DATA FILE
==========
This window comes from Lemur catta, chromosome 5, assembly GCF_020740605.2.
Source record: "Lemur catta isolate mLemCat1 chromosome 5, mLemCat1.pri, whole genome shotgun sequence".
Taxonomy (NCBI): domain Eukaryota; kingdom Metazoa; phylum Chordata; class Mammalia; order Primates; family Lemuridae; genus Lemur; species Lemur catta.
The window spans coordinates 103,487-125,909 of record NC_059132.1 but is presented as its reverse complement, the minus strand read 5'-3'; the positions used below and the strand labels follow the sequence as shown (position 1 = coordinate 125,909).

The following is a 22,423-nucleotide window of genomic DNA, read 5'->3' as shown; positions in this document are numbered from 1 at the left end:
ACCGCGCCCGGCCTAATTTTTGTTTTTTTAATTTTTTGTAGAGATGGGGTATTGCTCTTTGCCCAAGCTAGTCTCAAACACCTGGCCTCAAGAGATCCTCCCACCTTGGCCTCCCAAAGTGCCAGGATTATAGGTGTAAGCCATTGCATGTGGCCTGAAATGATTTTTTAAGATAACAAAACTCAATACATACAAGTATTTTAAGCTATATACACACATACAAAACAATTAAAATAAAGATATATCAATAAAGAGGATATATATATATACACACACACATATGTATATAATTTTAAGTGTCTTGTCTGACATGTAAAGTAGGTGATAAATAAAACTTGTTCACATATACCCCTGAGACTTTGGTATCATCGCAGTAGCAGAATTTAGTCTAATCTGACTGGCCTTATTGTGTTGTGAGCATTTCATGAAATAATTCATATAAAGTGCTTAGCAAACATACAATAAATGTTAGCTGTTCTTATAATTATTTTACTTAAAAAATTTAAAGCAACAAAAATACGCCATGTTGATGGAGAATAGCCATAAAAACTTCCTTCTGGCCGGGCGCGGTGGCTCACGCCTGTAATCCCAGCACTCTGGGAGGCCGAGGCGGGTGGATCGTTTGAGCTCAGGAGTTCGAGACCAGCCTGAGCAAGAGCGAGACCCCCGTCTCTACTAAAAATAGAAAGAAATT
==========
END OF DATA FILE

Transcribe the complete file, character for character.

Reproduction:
This window comes from Lemur catta, chromosome 5, assembly GCF_020740605.2.
Source record: "Lemur catta isolate mLemCat1 chromosome 5, mLemCat1.pri, whole genome shotgun sequence".
Taxonomy (NCBI): domain Eukaryota; kingdom Metazoa; phylum Chordata; class Mammalia; order Primates; family Lemuridae; genus Lemur; species Lemur catta.
The window spans coordinates 103,487-125,909 of record NC_059132.1 but is presented as its reverse complement, the minus strand read 5'-3'; the positions used below and the strand labels follow the sequence as shown (position 1 = coordinate 125,909).

The following is a 22,423-nucleotide window of genomic DNA, read 5'->3' as shown; positions in this document are numbered from 1 at the left end:
ACCGCGCCCGGCCTAATTTTTGTTTTTTTAATTTTTTGTAGAGATGGGGTATTGCTCTTTGCCCAAGCTAGTCTCAAACACCTGGCCTCAAGAGATCCTCCCACCTTGGCCTCCCAAAGTGCCAGGATTATAGGTGTAAGCCATTGCATGTGGCCTGAAATGATTTTTTAAGATAACAAAACTCAATACATACAAGTATTTTAAGCTATATACACACATACAAAACAATTAAAATAAAGATATATCAATAAAGAGGATATATATATATACACACACACATATGTATATAATTTTAAGTGTCTTGTCTGACATGTAAAGTAGGTGATAAATAAAACTTGTTCACATATACCCCTGAGACTTTGGTATCATCGCAGTAGCAGAATTTAGTCTAATCTGACTGGCCTTATTGTGTTGTGAGCATTTCATGAAATAATTCATATAAAGTGCTTAGCAAACATACAATAAATGTTAGCTGTTCTTATAATTATTTTACTTAAAAAATTTAAAGCAACAAAAATACGCCATGTTGATGGAGAATAGCCATAAAAACTTCCTTCTGGCCGGGCGCGGTGGCTCACGCCTGTAATCCCAGCACTCTGGGAGGCCGAGGCGGGTGGATCGTTTGAGCTCAGGAGTTCGAGACCAGCCTGAGCAAGAGCGAGACCCCCGTCTCTACTAAAAATAGAAAGAAATT